Fortuna Yamaha Team Portuguese GP preview

After a string of races across northern Europe, the Fortuna Yamaha Team makes its way with the rest of the MotoGP paddock back to the Iberian peninsula this weekend for the Portuguese Grand Prix in Estoril. This weekend's race marks the end of...

After a string of races across northern Europe, the Fortuna Yamaha Team makes its way with the rest of the MotoGP paddock back to the Iberian peninsula this weekend for the Portuguese Grand Prix in Estoril. This weekend's race marks the end of the European sector of the season before each team packs its equipment into freight cases for the string of four 'flyaway' races in Brazil, Japan, Malaysia and Australia. The nomadic paddock then returns to Europe for the final showdown in Valencia, Spain on 2 November.

After a six week lull, interruputed only by the Gauloises Czech Republic Grand Prix in Brno in mid-August and the ensuing Michelin tyre test at the Czech circuit, the MotoGP riders will be looking forward to getting back to the action in what has turned into an unusually close championship . The excitement reached its peak at the last race in Brno, when at mid-race distance the top five riders were covered by just 1.171 seconds, and the race win was claimed by just 0.042 seconds by Valentino Rossi from Sete Gibernau. The leading pack didn't just change positition on every lap but virtually every corner!

Fortuna Yamaha Team rider Carlos Checa was one of the strongest race contenders in Brno. Although he followed the leading five riders for the majority of the race, his times improved lap by lap and he closed in on the top group to finish in a solid fourth. His team-mate Marco Melandri had a more difficult weekend, struggling to get comfortable with his Yamaha YZR-M1 four-stroke machine but eventually overcoming his difficulties to finish what was an impressive tenth place, considering his seventeenth place starting grid position.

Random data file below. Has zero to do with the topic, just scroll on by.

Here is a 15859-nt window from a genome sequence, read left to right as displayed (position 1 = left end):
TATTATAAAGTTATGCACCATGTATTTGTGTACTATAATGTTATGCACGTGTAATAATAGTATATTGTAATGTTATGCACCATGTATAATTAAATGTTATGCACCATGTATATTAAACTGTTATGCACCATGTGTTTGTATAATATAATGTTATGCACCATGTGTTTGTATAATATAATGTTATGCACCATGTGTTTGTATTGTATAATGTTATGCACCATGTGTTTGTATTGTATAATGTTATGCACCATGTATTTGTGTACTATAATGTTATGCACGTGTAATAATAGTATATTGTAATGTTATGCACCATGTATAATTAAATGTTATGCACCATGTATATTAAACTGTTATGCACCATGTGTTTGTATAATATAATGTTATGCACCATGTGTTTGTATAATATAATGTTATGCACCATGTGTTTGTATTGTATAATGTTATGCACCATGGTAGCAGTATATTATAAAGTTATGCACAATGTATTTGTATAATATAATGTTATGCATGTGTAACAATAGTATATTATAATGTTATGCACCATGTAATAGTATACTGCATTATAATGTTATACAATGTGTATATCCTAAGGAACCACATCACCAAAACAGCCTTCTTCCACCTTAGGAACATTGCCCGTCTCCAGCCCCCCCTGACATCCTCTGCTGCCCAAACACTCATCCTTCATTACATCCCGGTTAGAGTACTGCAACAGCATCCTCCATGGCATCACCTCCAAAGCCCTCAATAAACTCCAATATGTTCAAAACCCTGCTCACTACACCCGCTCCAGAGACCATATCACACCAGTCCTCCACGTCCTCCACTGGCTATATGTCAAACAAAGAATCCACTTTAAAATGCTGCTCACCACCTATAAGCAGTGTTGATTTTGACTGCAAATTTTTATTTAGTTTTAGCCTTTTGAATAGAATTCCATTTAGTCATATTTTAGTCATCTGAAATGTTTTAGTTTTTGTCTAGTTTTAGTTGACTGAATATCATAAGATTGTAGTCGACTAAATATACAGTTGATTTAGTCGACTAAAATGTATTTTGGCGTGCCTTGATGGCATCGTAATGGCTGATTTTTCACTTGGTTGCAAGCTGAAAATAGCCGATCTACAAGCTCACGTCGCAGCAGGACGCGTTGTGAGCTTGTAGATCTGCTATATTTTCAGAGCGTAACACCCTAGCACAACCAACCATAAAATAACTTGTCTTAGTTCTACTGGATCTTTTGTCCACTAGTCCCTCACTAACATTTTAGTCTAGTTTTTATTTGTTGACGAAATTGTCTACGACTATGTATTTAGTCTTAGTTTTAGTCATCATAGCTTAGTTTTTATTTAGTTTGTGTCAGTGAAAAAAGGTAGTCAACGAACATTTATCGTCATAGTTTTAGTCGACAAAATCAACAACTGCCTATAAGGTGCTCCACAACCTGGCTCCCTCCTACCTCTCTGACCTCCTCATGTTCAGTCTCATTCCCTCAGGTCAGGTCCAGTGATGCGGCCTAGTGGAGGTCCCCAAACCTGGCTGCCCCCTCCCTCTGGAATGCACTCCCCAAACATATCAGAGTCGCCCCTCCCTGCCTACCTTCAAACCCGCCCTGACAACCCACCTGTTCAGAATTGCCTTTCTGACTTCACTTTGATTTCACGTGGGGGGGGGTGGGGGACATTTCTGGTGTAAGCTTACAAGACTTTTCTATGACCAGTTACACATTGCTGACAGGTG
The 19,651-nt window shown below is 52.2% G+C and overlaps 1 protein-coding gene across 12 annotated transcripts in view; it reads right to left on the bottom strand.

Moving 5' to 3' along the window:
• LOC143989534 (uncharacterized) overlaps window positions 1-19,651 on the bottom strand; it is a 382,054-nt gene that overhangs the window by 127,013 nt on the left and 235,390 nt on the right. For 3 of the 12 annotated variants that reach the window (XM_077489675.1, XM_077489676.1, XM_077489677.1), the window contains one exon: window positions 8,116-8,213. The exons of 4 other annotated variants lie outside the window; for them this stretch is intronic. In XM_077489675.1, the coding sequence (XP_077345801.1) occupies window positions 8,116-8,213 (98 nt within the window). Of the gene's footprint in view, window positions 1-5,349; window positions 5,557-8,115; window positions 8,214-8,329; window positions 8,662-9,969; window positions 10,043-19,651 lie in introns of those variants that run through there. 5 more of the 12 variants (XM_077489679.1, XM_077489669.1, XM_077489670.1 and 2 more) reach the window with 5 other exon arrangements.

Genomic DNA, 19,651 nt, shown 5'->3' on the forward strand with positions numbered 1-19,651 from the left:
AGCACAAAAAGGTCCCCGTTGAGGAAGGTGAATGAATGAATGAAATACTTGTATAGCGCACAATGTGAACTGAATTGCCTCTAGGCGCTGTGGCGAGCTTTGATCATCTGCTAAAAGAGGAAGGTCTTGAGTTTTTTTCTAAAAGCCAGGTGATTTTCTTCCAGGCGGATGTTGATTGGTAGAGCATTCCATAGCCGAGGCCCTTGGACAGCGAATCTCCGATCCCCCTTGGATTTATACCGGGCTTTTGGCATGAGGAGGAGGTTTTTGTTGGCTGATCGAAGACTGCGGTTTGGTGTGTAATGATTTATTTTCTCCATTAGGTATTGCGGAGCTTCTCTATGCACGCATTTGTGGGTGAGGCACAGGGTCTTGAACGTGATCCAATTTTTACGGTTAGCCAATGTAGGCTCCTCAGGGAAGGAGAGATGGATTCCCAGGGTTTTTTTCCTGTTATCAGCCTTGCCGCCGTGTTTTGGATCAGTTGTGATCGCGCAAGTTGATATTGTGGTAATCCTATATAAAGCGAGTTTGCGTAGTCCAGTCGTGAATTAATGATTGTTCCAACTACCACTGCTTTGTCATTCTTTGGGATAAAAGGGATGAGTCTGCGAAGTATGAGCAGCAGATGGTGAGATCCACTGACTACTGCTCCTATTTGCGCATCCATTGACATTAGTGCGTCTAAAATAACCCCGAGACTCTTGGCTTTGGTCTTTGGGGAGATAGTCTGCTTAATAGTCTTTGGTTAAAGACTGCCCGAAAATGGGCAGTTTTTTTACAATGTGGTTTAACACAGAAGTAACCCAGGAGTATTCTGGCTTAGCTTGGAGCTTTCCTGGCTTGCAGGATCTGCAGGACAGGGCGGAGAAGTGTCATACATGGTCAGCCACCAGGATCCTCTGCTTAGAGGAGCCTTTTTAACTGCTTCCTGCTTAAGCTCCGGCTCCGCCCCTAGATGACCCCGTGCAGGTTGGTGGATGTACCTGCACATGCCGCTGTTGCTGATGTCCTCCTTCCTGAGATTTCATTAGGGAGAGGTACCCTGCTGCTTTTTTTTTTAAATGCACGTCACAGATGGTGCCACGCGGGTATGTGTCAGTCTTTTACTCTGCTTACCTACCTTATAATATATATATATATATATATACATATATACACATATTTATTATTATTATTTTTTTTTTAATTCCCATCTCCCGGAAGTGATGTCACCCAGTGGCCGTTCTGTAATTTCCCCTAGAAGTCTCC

Checa and Melandri came away from the group Michelin tyre test which followed the Czech race feeling the benefits of the day. Checa continued to set impressively fast and consistent lap times, and Melandri made more progress conquering the troubles that had affected his performance during the race weekend. Both riders and their crews will return to Estoril this weekend not only with the confidence that they left the test with, but also fully relaxed and focused after the two week break since. The team's Italian director, Davide Brivio, knows how much extra effort his team has put in recently, and the result is making a difference. He is sure that the enhanced performances of both riders will improve even more this weekend.

"Carlos got pole position in Estoril last year so has a proven track record with the M1 there," said Davide Brivio about the elder of his two riders. "Also he's come from another positive race in the Czech Republic and at the races before it, with Brno probably the most positive. We are looking forward to this end of the season for Carlos - he was fighting again in Brno with the top group so his confidence is improving. We're working to get him on the podium soon.

"With Marco, his weekend in Brno was not as positive as we were expecting but I think that probably that track doesn't perfectly suit his riding style on the M1. However, he made the best of a difficult situation and by race day had made adjustments working closely with his crew, which made a lot of difference, and he was able to achieve a solid result despite a difficult grid position. This was all part of an important and steep learning curve! Estoril will hopefully be a different story. During the winter testing Marco had a small fall on the wet there, and hurt his shoulder but now he is so much more confident with the bike. I think we can have him back on good form this weekend.